This commentary candidly discusses a number of individual companies. These opinions are current as of the date of this commentary but are subject to change. The information provided in this commentary does not provide information reasonably sufficient upon which to base an investment decision and should not be considered a recommendation to purchase or sell any particular security.
As of 06/30/12, Symmetry Medical Inc. comprised 1.5% of Ariel Fund; Madison Square Garden Co. 2.3%; Jones Lang LaSalle Inc. 3.3%; CBRE Group, Inc. 2.9%; International Speedway Corp. 2.0%; Snap-On Inc. 1.0%; Energizer Holdings, Inc. 0.0% and Brink's Co. 0.0%. Portfolio holdings are subject to change. The performance of any single portfolio holding is no indication of the performance of other portfolio holdings of Ariel Fund.
One of Ariel Fund's benchmarks has been changed from the Russell 2500 Index to the Russell 2000 Value Index as the Adviser believes the new index is more indicative of the market capitalization and style profile of the fund. The Russell 2500™ Value Index measures the performance of the small to midcap value segment of the U.S. equity universe. It includes those Russell 2500 companies with lower price-to-book ratios and lower forecasted growth values. The Russell 2000® Value Index measures the performance of the small-cap value segment of the U.S. equity universe. It includes those Russell 2000 companies with lower price-to-book ratios and lower forecasted growth values.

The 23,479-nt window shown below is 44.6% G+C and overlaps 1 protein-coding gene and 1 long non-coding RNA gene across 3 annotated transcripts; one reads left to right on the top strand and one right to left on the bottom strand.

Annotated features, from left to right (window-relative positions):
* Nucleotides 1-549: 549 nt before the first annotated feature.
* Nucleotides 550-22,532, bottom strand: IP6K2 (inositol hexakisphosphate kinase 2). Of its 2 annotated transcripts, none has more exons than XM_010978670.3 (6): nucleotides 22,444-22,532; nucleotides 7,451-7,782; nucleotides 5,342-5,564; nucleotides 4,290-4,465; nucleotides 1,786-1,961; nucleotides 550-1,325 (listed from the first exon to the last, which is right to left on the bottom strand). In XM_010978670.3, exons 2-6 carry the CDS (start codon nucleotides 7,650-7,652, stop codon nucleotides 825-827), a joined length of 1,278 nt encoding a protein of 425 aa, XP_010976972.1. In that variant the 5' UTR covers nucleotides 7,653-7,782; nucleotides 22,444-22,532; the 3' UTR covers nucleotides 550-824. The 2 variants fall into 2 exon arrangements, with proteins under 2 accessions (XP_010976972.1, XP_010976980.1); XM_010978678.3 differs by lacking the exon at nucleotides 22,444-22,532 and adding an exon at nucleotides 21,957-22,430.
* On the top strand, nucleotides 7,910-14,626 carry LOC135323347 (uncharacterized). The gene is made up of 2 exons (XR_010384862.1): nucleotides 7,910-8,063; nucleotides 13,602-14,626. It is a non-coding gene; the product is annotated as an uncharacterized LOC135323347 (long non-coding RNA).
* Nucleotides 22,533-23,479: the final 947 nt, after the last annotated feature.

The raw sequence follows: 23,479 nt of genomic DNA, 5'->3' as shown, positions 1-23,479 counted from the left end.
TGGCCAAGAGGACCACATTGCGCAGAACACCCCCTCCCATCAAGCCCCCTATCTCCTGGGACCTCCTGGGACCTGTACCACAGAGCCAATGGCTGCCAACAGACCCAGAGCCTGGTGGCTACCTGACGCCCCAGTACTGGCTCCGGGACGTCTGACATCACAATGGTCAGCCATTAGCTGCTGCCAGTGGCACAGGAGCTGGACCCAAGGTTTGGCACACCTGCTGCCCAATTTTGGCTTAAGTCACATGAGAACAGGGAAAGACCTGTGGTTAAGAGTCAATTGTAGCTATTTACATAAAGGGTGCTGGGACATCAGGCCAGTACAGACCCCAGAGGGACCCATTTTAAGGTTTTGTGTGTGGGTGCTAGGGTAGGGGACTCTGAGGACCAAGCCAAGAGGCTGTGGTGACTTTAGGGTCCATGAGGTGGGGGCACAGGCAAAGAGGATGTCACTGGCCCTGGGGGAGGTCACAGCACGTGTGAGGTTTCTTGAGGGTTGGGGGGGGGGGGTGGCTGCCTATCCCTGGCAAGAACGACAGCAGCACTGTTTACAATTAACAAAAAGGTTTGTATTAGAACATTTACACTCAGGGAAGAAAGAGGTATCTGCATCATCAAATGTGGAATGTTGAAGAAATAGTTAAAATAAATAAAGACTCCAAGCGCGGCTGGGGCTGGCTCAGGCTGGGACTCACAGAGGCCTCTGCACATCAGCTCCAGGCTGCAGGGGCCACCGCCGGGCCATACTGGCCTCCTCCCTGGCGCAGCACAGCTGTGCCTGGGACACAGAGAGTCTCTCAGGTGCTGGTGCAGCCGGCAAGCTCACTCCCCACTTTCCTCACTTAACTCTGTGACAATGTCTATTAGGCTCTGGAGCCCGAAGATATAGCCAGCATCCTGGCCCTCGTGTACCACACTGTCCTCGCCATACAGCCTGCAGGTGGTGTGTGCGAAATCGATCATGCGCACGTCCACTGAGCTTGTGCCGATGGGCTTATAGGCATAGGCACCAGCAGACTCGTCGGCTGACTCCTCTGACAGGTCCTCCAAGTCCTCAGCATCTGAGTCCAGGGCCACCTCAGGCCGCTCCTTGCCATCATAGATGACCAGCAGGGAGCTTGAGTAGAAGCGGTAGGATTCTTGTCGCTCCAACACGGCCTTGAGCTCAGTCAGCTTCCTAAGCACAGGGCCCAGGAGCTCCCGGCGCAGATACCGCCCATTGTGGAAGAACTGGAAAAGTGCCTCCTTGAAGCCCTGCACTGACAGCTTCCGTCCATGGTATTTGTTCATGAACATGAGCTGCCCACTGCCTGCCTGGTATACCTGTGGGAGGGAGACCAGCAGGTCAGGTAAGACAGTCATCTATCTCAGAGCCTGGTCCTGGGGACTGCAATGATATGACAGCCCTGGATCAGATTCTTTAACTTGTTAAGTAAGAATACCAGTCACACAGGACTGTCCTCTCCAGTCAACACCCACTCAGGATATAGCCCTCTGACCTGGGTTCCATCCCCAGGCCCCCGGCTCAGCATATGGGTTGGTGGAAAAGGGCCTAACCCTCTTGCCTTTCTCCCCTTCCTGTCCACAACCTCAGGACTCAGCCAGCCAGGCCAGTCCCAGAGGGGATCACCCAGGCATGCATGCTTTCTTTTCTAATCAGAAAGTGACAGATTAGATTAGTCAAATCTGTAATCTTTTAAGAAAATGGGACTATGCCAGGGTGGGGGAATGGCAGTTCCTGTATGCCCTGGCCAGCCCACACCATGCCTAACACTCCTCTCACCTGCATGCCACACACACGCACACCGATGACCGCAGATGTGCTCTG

Investors should consider carefully the investment objectives, risks, and charges and expenses before investing. For a current prospectus or summary prospectus which contains this and other information about the funds offered by Ariel Investment Trust, call us at 800- 292-7435 or visit our web site, arielinvestments.com. Please read the prospectus or summary prospectus carefully before investing. Distributed by Ariel Distributors, LLC, a wholly-owned subsidiary of Ariel Investments, LLC.
Guru Discussed: John Rogers: Current Portfolio, Stock Picks
Stocks Discussed: SMA, MSG, JLL, CBG, ISCA, SNA,